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Hurricane Sandy Keeps Westport Businesses Closed, Hurts Downtown Traffic

Although Hurricane Sandy slammed the Connecticut shoreline and flooded downtown Westport more than a month ago, downtown traffic is still not back to normal as many Main Street businesses remain closed.

 

It isn’t very often that you walk down Main Street in Westport and pass by three consecutive retail businesses that have been shut down for more than a month.

While landmark businesses like Oscar’s Deli were able to reopen just days after Hurricane Sandy flooded the downtown area, places like Banana Republic and Nike remain closed.

“This was the worst flooding that we have ever had, as far as I can remember,” said the owner of Oscar’s Deli, Lee Papageorge, who has owned the deli for 23 years and worked there for 45 years.

Other retail stores that remain closed include Allen Edmunds, BCBG Max Azria, Chico’s, Kate Spade and Sunglass Hut.

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Banana Republic employee Lisa Lisefry, of Norwalk, did not go to work for nearly a month while flood repairs were made. Lisefry and her colleagues were attending a meeting at the store Wednesday evening in preparation for Banana Republic’s projected opening on Friday.

“Everybody is excited that the doors are going to open Friday,” she said.

The lack of employees and shoppers in town forced Pappageorge to adjust the amount of food he was ordering from distributors after re-opening Oscar’s Deli on the Friday after the storm hit. Papageorge said he would normally order six dozen bagels, but with the decreased downtown traffic, he was only ordering four dozen bagels.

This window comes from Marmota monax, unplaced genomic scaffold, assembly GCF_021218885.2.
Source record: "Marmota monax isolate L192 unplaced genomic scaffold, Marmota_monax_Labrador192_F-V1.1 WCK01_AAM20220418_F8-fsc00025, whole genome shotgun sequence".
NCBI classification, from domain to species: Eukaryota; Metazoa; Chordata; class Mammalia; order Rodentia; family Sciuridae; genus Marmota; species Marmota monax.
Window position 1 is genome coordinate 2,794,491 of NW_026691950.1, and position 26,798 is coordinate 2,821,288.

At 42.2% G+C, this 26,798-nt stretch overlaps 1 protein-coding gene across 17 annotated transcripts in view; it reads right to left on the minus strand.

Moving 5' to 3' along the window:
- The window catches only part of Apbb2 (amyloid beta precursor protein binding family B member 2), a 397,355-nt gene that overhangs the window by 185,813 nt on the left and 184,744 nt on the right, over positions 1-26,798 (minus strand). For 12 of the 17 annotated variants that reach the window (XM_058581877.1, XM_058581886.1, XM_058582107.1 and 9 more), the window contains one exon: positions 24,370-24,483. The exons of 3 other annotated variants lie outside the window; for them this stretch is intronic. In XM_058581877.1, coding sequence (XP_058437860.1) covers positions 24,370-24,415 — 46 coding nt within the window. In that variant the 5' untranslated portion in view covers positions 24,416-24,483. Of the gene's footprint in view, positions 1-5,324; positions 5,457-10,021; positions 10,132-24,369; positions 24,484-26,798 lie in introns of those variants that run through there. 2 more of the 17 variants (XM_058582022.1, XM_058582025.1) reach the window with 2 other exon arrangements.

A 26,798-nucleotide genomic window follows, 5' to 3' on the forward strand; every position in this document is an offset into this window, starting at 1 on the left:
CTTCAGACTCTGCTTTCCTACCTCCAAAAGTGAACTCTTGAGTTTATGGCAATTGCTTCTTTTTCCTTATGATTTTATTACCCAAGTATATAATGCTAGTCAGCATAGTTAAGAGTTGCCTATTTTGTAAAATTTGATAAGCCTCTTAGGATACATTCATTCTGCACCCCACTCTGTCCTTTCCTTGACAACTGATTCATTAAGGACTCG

“Between the YMCA being closed for three weeks, Banana Republic, Sunglass Hut, BCBG, and Nike, there’s a couple hundred employees who are daily, regular customers,” said Papageorge. “On top of it, you lose all of the shoppers. The traffic is just not there right now.”

Banana Republic made arrangements for their employees to work at other stores in the area. Lisefry worked a few days at the Gap, Banana Republic’s parent company.

“I was one of the fortunate ones,” Lisefry said, adding that she has another job with a steady income. “Everybody was hit hard.”

Papageorge said all of the perishables at the deli, including meats, cheeses, fish and dairy products, were disposed of prior to being inspected by the health department and electrical engineers on the Wednesday following Sandy. CL&P restored power at about 6 p.m. Thursday and Oscar’s was open for business Friday morning. 

Many of Oscar’s products come from Long Island, Queens and Brooklyn, according to Papageorge and one issue the owner said he had never experienced until Hurricane Sandy was distributors failing to make delivers.

“The distributors were unable to get gasoline, and fuel up,” he said. “So it took a few days to get totally restocked.”

Oscar’s Hebrew National products, corned beef, pastrami and smoked fish, all come from Brooklyn and Queens, he said.

Westport will hold a meeting December 10 regarding the responce of CL&P and other utility companies during Hurricane Sandy.  

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